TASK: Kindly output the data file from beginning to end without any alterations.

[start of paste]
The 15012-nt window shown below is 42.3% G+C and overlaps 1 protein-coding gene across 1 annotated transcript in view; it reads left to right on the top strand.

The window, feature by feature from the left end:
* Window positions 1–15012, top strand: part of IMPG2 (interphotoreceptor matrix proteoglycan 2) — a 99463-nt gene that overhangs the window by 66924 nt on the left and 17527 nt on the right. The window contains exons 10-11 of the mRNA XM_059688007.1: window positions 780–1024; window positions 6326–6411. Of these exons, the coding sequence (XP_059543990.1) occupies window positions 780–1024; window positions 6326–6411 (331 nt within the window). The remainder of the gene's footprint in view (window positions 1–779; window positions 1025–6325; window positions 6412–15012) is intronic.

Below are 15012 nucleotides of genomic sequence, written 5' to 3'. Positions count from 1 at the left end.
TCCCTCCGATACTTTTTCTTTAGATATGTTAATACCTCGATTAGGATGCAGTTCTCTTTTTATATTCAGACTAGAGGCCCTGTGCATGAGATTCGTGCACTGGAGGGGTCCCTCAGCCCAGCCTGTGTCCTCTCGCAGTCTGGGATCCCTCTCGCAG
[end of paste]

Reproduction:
The 15012-nt window shown below is 42.3% G+C and overlaps 1 protein-coding gene across 1 annotated transcript in view; it reads left to right on the top strand.

The window, feature by feature from the left end:
* Window positions 1–15012, top strand: part of IMPG2 (interphotoreceptor matrix proteoglycan 2) — a 99463-nt gene that overhangs the window by 66924 nt on the left and 17527 nt on the right. The window contains exons 10-11 of the mRNA XM_059688007.1: window positions 780–1024; window positions 6326–6411. Of these exons, the coding sequence (XP_059543990.1) occupies window positions 780–1024; window positions 6326–6411 (331 nt within the window). The remainder of the gene's footprint in view (window positions 1–779; window positions 1025–6325; window positions 6412–15012) is intronic.

Below are 15012 nucleotides of genomic sequence, written 5' to 3'. Positions count from 1 at the left end.
TCCCTCCGATACTTTTTCTTTAGATATGTTAATACCTCGATTAGGATGCAGTTCTCTTTTTATATTCAGACTAGAGGCCCTGTGCATGAGATTCGTGCACTGGAGGGGTCCCTCAGCCCAGCCTGTGTCCTCTCGCAGTCTGGGATCCCTCTCGCAG